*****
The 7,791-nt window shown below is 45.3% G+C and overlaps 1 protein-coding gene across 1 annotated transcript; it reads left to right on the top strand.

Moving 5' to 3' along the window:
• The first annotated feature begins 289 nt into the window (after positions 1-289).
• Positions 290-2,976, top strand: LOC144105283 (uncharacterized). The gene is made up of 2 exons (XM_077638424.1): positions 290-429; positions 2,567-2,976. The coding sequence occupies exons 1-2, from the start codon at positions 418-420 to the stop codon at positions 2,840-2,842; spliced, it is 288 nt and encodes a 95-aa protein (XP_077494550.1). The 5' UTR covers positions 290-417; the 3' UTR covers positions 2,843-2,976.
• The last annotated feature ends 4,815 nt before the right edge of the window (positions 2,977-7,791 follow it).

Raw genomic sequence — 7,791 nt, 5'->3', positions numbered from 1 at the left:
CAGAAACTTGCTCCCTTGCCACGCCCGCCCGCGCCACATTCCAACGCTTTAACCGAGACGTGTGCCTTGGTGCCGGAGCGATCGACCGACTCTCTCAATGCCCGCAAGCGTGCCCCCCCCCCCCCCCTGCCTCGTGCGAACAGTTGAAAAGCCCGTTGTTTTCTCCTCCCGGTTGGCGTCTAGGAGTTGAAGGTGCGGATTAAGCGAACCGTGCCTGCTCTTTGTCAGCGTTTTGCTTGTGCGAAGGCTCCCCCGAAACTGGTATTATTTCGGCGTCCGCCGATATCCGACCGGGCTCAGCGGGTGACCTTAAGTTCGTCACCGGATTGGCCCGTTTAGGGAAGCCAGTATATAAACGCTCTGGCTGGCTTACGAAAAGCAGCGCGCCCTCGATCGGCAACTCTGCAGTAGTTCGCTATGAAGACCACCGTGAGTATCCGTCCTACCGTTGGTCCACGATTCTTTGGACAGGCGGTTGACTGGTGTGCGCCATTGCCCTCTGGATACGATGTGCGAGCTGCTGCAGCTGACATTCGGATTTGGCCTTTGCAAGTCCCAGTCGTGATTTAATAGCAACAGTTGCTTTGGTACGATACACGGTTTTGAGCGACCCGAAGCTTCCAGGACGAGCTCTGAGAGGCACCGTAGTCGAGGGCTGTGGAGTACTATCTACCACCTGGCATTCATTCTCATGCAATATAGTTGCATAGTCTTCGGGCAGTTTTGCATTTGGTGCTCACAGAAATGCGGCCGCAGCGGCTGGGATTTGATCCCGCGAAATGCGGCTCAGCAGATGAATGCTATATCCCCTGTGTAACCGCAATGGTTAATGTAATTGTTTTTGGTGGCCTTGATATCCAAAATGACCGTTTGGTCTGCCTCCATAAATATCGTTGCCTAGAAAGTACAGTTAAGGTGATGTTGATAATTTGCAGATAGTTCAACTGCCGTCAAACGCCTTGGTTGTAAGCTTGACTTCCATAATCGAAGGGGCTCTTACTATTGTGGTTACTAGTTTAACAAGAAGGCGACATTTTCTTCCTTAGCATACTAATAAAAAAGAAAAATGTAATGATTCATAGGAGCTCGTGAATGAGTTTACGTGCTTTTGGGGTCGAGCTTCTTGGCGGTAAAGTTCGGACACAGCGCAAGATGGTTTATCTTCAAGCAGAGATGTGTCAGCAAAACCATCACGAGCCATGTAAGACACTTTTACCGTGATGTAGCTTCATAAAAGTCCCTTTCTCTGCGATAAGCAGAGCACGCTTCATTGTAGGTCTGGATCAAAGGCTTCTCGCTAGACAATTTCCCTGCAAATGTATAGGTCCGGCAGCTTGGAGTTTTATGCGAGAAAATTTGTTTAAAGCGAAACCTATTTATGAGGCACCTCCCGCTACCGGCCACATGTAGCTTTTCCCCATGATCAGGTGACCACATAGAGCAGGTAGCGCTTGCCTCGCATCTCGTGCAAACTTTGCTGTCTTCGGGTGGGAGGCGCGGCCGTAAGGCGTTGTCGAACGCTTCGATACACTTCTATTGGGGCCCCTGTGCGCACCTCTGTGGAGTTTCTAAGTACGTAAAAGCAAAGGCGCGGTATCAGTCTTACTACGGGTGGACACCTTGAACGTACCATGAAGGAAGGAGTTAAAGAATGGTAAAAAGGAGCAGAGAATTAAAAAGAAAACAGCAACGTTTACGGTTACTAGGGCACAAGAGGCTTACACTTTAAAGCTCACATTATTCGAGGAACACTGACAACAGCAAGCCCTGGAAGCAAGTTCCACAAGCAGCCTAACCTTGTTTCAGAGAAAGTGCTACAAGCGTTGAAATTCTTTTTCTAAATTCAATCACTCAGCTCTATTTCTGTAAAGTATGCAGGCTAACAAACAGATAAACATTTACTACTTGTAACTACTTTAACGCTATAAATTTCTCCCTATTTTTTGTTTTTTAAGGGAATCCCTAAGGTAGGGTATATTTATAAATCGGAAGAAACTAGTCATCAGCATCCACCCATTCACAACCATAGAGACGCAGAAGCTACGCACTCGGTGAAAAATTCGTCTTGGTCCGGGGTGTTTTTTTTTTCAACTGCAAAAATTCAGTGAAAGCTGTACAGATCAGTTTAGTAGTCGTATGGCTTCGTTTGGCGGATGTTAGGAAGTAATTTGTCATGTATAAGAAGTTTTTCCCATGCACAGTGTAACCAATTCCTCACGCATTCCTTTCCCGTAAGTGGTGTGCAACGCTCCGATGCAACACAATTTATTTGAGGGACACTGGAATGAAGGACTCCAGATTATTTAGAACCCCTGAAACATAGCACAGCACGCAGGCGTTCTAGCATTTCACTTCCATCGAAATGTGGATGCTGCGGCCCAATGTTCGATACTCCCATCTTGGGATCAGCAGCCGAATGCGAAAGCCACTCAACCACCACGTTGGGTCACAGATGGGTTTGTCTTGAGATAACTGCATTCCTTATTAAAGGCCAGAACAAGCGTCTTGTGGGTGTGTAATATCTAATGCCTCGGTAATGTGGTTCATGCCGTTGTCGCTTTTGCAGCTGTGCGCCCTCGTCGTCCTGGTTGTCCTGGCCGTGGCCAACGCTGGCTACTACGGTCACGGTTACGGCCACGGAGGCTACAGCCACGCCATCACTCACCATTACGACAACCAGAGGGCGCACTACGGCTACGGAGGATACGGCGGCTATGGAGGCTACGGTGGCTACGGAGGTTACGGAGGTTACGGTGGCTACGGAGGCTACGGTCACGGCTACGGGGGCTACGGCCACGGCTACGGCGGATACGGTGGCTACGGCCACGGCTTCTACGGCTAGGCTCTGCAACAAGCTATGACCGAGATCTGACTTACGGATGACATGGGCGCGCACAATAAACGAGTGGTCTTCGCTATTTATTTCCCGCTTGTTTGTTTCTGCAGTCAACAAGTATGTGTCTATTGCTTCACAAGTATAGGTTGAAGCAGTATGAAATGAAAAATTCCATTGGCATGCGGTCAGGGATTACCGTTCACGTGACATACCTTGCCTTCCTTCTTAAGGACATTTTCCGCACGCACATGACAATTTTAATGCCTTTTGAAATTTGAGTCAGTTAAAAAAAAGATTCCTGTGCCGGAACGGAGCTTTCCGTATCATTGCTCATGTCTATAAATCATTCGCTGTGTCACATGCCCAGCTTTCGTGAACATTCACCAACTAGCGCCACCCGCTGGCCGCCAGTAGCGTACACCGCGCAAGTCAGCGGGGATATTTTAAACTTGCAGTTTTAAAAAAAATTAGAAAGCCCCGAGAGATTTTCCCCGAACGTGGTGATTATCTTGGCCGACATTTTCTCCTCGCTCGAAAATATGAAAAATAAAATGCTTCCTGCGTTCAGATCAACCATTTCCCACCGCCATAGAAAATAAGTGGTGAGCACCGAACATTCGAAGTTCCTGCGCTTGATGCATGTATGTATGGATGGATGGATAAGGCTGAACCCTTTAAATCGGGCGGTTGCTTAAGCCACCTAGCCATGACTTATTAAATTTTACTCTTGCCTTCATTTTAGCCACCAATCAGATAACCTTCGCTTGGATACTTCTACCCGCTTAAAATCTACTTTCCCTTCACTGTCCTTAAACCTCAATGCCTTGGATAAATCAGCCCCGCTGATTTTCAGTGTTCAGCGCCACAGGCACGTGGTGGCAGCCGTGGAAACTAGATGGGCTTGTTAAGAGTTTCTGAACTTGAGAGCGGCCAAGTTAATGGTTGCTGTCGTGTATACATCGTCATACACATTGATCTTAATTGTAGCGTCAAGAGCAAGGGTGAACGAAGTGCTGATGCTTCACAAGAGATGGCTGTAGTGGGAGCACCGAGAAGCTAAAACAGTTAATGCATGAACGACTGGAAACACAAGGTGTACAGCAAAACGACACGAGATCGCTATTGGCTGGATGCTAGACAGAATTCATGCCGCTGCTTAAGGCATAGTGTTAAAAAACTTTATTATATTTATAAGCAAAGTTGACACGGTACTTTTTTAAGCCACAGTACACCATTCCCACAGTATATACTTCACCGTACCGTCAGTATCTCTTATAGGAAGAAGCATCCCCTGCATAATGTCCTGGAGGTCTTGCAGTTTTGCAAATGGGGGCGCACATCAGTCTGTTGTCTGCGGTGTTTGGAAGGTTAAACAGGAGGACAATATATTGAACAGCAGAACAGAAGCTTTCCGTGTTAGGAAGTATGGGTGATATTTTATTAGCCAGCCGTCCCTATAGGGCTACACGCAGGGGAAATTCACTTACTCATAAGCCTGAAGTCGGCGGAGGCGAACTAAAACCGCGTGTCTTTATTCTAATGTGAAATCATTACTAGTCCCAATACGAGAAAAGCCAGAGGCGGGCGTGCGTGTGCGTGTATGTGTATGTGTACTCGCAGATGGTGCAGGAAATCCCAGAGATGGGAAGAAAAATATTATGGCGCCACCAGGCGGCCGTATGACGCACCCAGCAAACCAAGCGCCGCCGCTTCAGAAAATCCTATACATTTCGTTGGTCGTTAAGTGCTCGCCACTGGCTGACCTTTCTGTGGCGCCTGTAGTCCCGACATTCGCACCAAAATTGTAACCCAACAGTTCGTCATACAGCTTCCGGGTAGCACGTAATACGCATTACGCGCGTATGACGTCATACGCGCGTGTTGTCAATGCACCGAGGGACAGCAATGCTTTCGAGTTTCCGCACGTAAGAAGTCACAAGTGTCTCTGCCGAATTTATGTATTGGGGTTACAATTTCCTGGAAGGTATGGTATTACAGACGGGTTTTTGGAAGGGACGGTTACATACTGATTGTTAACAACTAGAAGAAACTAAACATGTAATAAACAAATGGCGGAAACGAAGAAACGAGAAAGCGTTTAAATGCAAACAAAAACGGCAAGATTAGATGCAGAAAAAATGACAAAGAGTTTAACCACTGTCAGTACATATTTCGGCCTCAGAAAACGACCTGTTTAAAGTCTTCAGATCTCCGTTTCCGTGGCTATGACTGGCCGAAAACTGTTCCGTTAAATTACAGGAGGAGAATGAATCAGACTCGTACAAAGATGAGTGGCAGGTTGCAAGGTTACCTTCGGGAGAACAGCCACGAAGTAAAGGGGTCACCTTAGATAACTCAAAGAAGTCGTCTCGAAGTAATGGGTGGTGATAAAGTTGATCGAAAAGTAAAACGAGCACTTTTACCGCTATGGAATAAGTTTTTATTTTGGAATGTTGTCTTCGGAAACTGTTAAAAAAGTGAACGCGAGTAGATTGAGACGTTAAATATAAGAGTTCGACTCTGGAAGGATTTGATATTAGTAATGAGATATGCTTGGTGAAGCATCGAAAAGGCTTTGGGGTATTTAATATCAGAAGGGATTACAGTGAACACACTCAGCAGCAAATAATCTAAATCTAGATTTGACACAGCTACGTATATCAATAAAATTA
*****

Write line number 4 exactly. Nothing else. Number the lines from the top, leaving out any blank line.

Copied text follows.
• Positions 290-2,976, top strand: LOC144105283 (uncharacterized). The gene is made up of 2 exons (XM_077638424.1): positions 290-429; positions 2,567-2,976. The coding sequence occupies exons 1-2, from the start codon at positions 418-420 to the stop codon at positions 2,840-2,842; spliced, it is 288 nt and encodes a 95-aa protein (XP_077494550.1). The 5' UTR covers positions 290-417; the 3' UTR covers positions 2,843-2,976.